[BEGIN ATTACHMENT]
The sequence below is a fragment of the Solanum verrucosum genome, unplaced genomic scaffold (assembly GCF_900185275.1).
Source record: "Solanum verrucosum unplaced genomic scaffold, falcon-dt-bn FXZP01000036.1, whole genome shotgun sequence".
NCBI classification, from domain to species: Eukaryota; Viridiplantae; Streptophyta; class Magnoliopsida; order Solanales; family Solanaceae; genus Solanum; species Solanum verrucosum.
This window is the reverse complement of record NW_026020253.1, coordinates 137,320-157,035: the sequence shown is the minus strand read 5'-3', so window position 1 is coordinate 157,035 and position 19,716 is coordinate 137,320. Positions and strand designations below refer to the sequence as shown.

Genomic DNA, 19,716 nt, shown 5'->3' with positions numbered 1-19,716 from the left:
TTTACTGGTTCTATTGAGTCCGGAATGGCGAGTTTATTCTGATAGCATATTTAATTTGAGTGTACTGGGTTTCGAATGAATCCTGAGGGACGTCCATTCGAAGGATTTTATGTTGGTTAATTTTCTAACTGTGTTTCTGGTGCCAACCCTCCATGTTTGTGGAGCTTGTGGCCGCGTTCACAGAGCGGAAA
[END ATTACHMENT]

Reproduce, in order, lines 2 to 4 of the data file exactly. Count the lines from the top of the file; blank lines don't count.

Source record: "Solanum verrucosum unplaced genomic scaffold, falcon-dt-bn FXZP01000036.1, whole genome shotgun sequence".
NCBI classification, from domain to species: Eukaryota; Viridiplantae; Streptophyta; class Magnoliopsida; order Solanales; family Solanaceae; genus Solanum; species Solanum verrucosum.
This window is the reverse complement of record NW_026020253.1, coordinates 137,320-157,035: the sequence shown is the minus strand read 5'-3', so window position 1 is coordinate 157,035 and position 19,716 is coordinate 137,320. Positions and strand designations below refer to the sequence as shown.